Resulting in an acute shortage of affordable rental units across the country. The crisis is particularly severe in Toronto Centre, where 66 percent of residents are renters – double the national average – and rents have skyrocketed. There are currently 87,000 households on the waiting list for subsidized housing in downtown Toronto.
Yet despite the shameful conditions faced by so many people, the federal government is cutting its limited support for social housing. Over the next five years, $500 million is set to be cut from current programs – including the elimination of long-standing funding for co-operative housing, which has served as a successful model for affordable housing. These cuts will exacerbate already unacceptable levels of poverty and homelessness in the riding. .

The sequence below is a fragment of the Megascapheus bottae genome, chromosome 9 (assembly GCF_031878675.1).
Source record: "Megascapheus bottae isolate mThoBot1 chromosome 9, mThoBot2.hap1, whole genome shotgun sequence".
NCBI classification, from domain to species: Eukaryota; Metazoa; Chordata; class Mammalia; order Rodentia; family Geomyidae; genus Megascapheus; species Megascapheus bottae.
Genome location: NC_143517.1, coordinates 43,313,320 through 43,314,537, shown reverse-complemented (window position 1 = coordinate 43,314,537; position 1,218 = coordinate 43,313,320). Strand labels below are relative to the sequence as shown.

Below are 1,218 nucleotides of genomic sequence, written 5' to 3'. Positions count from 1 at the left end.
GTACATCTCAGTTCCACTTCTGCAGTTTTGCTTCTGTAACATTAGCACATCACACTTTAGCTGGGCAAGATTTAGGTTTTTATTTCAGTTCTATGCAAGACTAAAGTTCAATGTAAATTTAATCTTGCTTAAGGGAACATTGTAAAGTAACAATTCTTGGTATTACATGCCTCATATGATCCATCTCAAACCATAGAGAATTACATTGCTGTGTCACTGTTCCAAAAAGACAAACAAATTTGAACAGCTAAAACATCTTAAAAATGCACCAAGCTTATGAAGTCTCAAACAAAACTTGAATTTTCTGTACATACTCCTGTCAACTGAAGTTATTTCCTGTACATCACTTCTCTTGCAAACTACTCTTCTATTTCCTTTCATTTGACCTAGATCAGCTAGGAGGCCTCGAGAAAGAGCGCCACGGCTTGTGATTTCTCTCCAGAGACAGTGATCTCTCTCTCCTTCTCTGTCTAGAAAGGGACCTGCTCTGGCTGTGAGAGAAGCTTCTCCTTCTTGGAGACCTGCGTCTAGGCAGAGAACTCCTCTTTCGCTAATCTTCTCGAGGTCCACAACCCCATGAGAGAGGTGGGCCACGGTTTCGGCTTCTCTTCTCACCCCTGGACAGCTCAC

While the federal government provides generous housing support for affluent Canadians (through the tax exemption for capital gains on principal residences), it is unwilling to provide even basic housing support for many of Canada’s most vulnerable citizens.
Canada is now virtually the only country in the developed world without a national housing plan. We used to have one, but it was cut back by the Conservatives in the 1980s and then eliminated by the Liberals in the 1990s. Since then, there have been temporary injections of federal money, but funding has never been restored to pre-1990s levels.
The NDP has been alone in consistently pushing for a national housing strategy, with commitments for stable, long-term federal funding..